They taste better, they swim better and they even look better.

No, we are not talking about the latest hatchery hybrid coming to a pond near you, we are talking about innovations in soft plastic baits, plastic baits that have anglers rethinking what they place in their tackle box and just how they fish.

“In the last decade, there’s been an explosion in the number of styles and coloring and dedication to this category of products from manufacturers,” said Chris Henson, hunting and fishing product line manager for L.L. Bean. “Soft plastic baits have become such a big part of the fishing business overall.”

For those of you who haven’t fished soft plastic lures lately, they have evolved dramatically. They look and taste more like the real thing, triggering strikes from fish that may be reluctant to strike traditional lures. Brand names such as Gulp!, Powerbait, D.O.A,, Senko, YUM and others crowd store shelves, featuring flashy images, intense flavorings and life-like feel.

“I would say that one of the big innovations has been the addition of salt and the amount of salt in the baits,” Henson said. “We’ve seen a lot of baits that have addressed the primary senses of the game fish. Manufacturers are looking to add a different feel to the baits, different scents to the baits, different flavors or compositions to the baits. You name it, we have seen all of it over the last decade.”

And with this evolution of soft plastic baits has come an evolution in just how we use these baits. Bass fisherman were the first years ago to use what were once called “rubber worms,” but now the possibilities seem endless.

“We have seen an explosion in the use of soft plastic baits for saltwater. Locally, they are also being used extensively for all warm-water species and a lot of cold-water species,” Henson said.

There seems to be no limits on how many different species are attracted to these soft plastic baits.

“We’ve certainly witnessed the manufacturers going after different species of fish, with different styles of baits that specifically target those fish,” Henson said. “Baits are specifically shaped like crayfish for bass, to baits that are shaped like mealworms, insects or other bait offerings for small panfish and cold-water species.”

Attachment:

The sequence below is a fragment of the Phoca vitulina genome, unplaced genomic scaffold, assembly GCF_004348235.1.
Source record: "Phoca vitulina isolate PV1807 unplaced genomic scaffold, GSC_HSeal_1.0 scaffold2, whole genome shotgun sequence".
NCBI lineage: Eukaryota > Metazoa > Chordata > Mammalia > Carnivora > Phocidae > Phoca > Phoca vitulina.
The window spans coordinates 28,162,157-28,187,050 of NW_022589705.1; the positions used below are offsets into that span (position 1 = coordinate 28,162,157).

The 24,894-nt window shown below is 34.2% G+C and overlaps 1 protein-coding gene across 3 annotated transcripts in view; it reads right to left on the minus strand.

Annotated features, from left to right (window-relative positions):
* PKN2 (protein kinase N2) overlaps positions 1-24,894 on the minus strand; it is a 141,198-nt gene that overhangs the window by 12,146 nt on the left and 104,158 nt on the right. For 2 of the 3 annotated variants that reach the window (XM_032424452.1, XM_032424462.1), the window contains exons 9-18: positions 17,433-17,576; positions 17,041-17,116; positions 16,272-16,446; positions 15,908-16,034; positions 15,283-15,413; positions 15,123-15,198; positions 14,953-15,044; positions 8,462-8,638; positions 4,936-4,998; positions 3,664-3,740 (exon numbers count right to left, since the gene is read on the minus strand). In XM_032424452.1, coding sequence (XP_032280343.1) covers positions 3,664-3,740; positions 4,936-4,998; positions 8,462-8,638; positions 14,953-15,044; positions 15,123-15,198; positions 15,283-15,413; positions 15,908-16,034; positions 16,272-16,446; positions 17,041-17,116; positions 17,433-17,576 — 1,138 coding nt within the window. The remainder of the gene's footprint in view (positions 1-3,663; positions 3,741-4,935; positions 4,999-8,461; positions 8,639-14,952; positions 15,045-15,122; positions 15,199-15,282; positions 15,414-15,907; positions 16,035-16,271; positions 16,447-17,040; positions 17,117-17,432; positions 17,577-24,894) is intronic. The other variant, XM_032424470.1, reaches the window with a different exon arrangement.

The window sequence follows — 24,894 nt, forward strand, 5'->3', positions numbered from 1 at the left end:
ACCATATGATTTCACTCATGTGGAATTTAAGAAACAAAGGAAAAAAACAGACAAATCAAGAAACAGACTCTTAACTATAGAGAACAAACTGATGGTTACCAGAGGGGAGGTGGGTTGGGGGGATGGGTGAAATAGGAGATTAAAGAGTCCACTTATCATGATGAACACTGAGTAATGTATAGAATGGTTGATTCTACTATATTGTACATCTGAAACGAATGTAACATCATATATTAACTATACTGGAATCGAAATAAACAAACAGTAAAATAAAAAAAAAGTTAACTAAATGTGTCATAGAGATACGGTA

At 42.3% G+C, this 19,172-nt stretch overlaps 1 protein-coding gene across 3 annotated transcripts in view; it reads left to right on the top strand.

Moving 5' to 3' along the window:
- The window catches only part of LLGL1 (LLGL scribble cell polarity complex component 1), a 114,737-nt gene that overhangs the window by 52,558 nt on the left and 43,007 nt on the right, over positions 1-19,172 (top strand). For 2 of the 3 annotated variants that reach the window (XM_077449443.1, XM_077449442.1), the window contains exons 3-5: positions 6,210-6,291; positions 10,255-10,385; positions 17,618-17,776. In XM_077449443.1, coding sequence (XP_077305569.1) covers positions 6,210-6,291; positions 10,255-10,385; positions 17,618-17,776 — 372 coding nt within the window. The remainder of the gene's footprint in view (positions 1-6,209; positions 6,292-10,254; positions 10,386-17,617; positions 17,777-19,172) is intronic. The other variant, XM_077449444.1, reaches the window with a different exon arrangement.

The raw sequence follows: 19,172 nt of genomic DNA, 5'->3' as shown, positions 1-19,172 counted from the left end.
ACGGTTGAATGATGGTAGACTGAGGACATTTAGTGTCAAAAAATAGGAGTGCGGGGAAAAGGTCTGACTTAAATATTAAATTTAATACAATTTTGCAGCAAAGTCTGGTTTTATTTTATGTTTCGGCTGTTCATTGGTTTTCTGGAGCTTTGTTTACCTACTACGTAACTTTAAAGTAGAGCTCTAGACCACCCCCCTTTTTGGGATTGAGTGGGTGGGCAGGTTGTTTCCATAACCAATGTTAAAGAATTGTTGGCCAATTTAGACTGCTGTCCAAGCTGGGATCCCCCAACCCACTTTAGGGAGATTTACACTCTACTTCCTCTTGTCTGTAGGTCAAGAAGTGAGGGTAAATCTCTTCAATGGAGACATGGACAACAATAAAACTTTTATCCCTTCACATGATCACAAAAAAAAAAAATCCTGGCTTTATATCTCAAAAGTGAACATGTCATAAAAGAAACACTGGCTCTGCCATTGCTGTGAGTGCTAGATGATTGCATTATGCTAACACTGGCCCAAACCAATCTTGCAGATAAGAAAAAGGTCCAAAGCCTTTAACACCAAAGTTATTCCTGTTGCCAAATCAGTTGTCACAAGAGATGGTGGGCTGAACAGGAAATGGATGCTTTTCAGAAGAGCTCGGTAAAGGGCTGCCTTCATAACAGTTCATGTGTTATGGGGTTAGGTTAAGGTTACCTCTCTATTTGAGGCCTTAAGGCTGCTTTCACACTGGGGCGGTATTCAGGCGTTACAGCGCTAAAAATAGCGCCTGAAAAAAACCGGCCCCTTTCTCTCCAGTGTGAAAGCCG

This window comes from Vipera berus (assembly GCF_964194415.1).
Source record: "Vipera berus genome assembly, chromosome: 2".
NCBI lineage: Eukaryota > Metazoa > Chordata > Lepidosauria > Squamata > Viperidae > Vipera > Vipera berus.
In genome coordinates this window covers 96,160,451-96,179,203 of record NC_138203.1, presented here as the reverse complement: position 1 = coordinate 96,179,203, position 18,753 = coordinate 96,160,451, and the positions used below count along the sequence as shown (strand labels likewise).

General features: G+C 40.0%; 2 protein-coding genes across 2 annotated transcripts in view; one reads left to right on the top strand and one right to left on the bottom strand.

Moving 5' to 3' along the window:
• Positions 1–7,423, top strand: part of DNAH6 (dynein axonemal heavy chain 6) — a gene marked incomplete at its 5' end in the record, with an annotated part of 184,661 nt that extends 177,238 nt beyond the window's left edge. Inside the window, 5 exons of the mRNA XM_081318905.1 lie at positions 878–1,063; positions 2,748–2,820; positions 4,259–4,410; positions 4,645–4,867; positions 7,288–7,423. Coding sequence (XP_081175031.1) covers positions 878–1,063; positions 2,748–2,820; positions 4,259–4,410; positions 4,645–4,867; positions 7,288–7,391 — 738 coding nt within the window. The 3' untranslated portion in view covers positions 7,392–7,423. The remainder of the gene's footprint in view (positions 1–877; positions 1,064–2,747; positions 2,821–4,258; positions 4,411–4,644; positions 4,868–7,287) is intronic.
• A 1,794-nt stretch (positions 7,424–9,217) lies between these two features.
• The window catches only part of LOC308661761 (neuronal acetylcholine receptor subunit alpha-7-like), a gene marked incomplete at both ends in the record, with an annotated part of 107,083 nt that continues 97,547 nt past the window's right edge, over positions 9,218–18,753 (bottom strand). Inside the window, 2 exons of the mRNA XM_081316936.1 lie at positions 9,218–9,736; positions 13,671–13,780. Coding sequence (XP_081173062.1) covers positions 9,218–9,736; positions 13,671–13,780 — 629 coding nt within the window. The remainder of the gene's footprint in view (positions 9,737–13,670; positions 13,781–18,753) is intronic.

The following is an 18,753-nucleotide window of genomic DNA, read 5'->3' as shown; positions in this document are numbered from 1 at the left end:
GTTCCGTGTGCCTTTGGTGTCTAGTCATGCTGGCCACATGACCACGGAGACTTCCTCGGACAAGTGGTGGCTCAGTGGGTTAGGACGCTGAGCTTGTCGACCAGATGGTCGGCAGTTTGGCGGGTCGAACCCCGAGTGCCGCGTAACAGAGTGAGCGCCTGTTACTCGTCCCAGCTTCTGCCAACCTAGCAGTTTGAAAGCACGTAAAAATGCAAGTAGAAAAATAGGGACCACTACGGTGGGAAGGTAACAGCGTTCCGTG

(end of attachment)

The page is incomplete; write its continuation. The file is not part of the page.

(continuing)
Different baits work best in different situations. Denser salt-impregnated Senko baits work best for rigging worms wacky-style since they sink fast in the water, and you’lll want to make sure that you have the right holographic pattern when stripers are blitzing baitfish.

“It really depends on the fishing situation. If you have stripers crashing a school of tinker mackerel, then it becomes more about the ability of the bait to match the appearance of the natural baits with a little flash, and a little bit of darting motion,” Henson said. “If you are dropping a bait down the water column, it is a lot less about the appendages and a lot more about the density of the bait.”

Of early concern with these plastic baits was the fact that they were not biodegradable. A joint study by the Department of Inland Fisheries and Wildlife and Unity College showed that non-biodegradable plastic lures that were ingested by trout and salmon caused the fish to lose weight and develop other potential problems such as stomach ulcers. As a result of the study, L.L. Bean stopped selling the non-biodegradable lures in August 2009.

“We had some concern with the reports that we had seen, and we felt that it was the right move for us to make,” Henson said. “The industry has an ever-growing range of choices in color and styles in biodegradable baits, and we are working with our manufacturing partners to broaden that choice even more.”

And it is that vast variety of soft plastic baits that has anglers utilizing them in a wide variety of fishing environments.

“We have seen folks bottomfishing that have adopted these food-based biodegradable baits as teasers for cod and haddock because these baits give off a fantastic amount of scent and they certainly are a lot more convenient for anglers to keep on hand,” Henson said.

And there seems to be no end to just how many different uses there are for these baits.

“We’ve seen a fairly high adoption rate among ice anglers, adding them as teasers to jigs and fishing them all by themselves as an alternative to bait,” Henson said. “Like anything effective, creative people are going to get their hands on it and they are going to find really cool uses for these baits. We’ve even seen them used offshore in various forms for big game fish such as tuna and sharks.

“The uses are limited by your creativity, and that is what fishing is all about,” he said.

Mark Latti is a former public information officer for the Maine Department of Inland Fisheries and Wildlife and a registered Maine Guide. He can be reached at:

[email protected]